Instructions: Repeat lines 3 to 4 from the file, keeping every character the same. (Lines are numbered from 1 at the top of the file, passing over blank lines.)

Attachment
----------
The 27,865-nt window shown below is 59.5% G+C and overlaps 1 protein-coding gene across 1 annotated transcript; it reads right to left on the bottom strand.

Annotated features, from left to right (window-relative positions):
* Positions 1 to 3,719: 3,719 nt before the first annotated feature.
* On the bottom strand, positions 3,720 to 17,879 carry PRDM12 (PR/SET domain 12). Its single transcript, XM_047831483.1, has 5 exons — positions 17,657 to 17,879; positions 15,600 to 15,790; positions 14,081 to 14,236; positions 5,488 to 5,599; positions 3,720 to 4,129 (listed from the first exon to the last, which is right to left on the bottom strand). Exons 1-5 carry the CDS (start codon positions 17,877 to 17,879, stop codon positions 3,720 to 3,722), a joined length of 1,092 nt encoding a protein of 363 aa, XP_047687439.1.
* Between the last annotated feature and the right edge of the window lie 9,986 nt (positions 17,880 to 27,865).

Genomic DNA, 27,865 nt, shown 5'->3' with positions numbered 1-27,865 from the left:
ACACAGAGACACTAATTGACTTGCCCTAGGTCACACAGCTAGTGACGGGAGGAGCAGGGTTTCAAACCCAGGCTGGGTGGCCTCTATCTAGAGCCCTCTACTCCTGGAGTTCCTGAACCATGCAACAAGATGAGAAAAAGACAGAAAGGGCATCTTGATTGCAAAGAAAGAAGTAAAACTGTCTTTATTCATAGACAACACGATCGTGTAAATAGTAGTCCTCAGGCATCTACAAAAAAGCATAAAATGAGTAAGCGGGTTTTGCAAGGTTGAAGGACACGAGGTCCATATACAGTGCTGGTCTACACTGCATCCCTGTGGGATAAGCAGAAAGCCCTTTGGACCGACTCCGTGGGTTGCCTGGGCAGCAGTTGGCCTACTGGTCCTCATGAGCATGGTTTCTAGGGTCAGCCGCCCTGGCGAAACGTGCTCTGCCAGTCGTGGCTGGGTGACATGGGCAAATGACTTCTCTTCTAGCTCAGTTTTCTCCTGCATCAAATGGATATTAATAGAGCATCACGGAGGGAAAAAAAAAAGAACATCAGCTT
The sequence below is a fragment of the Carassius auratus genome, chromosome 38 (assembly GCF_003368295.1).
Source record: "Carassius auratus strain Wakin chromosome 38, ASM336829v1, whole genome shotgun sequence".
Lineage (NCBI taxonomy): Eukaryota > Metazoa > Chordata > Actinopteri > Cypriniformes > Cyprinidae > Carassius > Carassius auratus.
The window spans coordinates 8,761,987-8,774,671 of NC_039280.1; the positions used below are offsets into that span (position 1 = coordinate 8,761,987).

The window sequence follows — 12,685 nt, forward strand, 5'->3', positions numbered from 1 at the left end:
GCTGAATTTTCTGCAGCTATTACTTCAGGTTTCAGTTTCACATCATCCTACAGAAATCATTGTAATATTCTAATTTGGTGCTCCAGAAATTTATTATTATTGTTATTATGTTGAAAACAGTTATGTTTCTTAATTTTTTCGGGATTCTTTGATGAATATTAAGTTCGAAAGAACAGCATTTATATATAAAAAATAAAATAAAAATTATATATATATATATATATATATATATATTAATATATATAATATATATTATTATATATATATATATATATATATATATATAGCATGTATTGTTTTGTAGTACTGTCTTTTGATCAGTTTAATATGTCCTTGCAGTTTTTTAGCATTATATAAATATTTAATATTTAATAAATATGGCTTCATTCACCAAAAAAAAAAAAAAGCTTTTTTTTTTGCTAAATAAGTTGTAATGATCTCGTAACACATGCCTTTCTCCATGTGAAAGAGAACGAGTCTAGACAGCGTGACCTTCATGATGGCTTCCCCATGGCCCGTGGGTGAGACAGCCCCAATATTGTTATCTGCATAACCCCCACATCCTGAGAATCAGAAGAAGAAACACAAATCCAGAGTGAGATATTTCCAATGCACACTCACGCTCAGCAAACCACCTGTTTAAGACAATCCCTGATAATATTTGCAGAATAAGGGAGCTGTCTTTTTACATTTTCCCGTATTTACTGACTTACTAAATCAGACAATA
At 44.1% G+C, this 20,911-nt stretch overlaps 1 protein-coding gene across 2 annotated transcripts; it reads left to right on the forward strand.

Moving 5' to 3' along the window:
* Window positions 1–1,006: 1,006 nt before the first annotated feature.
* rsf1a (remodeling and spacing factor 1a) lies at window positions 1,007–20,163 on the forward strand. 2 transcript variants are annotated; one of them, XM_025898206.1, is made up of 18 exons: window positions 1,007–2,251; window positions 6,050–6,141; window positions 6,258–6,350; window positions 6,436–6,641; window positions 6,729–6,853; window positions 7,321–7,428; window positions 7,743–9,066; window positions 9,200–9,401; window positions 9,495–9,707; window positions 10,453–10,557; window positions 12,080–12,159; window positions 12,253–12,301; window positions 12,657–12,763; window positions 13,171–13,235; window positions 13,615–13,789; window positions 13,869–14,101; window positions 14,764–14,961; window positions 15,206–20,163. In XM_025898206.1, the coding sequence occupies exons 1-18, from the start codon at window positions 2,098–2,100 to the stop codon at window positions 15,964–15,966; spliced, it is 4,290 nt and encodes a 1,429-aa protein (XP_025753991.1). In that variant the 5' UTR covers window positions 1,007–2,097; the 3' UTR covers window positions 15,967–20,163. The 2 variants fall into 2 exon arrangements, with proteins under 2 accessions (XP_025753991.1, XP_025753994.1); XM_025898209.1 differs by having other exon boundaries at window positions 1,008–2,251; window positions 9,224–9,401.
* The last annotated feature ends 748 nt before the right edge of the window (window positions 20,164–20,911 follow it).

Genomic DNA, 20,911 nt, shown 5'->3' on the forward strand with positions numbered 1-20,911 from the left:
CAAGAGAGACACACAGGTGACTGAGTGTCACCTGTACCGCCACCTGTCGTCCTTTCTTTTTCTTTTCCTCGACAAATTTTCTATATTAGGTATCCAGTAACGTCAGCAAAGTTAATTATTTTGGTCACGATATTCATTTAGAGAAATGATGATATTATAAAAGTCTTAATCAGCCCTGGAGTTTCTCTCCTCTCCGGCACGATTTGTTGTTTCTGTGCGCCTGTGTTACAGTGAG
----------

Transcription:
* Positions 1 to 3,719: 3,719 nt before the first annotated feature.
* On the bottom strand, positions 3,720 to 17,879 carry PRDM12 (PR/SET domain 12). Its single transcript, XM_047831483.1, has 5 exons — positions 17,657 to 17,879; positions 15,600 to 15,790; positions 14,081 to 14,236; positions 5,488 to 5,599; positions 3,720 to 4,129 (listed from the first exon to the last, which is right to left on the bottom strand). Exons 1-5 carry the CDS (start codon positions 17,877 to 17,879, stop codon positions 3,720 to 3,722), a joined length of 1,092 nt encoding a protein of 363 aa, XP_047687439.1.